Coronavirus live news: Pfizer cuts EU vaccine deliveries temporarily; non-EU travellers can’t enter France with rapid tests | World news
EU officials have told Reuters that some member states are receiving lower-than-expected supplies of Covid vaccines and complain in internal meetings of uncertainty over future deliveries, as distribution proceeds unevenly among EU states.
Delivery of the vaccine developed by the US pharmaceutical company Pfizer with its German partner BioNTech being in the EU at the end of December. The US biotech firm Moderna started deliveries of its shot this week after the bloc approved it on 6 January.
Yet about one-third of the 27 EU governments cited “insufficient” doses of vaccines at a video-conference of health ministers on Wednesday, according to a person who attended the virtual meeting. They also complained about uncertain timetables for future deliveries, the official added, without naming any country.
Belgium has said it expects to receive only about half of the planned doses of the Pfizer vaccine in January due to a logistical issue, while Lithuania says it was told this week its supplies would be halved until mid-February.
“The manufacturer told us the cuts are EU-wide,”, Lithuanian health ministry spokesman Vytautas Beniusis told Reuters.
Lower-than-expected amounts were delivered to Italy at the beginning of January, but the issue seemed now largely resolved, an Italian official said.
Deliveries were proceeding “according to the schedule agreed”, a spokeswoman for Pfizer said. There was no production problem to report, but timelines were “aspirational” and subject to change, she added.
Pfizer and BioNTech have two contracts with the EU for the supply of up to 600m doses this year. They have agreed to deliver 75m doses in the second quarter and more later in the year. It remains unclear how many doses can be distributed in the first three months.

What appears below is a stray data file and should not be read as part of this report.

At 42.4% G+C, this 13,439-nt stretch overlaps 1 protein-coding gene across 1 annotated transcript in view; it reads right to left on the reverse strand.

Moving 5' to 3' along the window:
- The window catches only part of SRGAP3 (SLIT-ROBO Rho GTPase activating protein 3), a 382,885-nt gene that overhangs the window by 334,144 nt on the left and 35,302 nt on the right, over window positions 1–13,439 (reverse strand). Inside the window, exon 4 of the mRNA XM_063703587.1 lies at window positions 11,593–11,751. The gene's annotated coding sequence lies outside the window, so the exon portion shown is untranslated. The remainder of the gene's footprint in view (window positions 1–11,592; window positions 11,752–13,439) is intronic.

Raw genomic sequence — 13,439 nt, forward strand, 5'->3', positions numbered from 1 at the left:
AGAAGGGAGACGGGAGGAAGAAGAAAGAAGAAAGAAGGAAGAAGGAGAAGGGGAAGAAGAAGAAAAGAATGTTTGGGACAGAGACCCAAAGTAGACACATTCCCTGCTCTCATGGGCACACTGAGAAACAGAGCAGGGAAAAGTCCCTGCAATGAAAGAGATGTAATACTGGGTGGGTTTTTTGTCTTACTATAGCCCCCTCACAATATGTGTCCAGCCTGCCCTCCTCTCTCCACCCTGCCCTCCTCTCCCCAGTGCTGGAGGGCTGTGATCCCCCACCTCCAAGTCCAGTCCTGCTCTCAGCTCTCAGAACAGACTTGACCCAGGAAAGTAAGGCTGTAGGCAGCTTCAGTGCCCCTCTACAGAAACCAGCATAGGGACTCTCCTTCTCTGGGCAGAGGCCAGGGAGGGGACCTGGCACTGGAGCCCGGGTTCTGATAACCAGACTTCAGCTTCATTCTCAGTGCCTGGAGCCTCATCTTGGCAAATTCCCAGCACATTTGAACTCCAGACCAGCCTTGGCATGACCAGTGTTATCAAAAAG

Moderna has committed to delivering 10m doses by the end of March and 35 million each in the second and third quarter. Another 80 million doses are also to be delivered this year but without a clear timetable yet.
The vaccine manufacturers have not published detailed calendars of deliveries for each of the 27 EU countries, which are expected to receive a portion of vaccines in proportion to their share of the EU’s 450 million population. Pfizer said the information was confidential.
“At this stage we can only confirm that the doses will be distributed on a pro-rata basis between EU countries,” a spokesman for Moderna said.
But deliveries do not seem to be proceeding evenly, according to Reuters. The German health ministry says on its website that the country, with a population of 83 million, will receive nearly 4 million Pfizer doses by the end of January.
Romania, with a population four times smaller, says it expects to receive only 600,000 doses in the same period. Bulgaria, with less than one-tenth of Germany’s population, expects to receive only about 60,000 Pfizer shots in January, proportionally much less than Germany.
Pfizer will temporarily reduce its deliveries to Europe of its Covid vaccine while it upgrades its production capacity, the Norwegian Institute of Public Health said.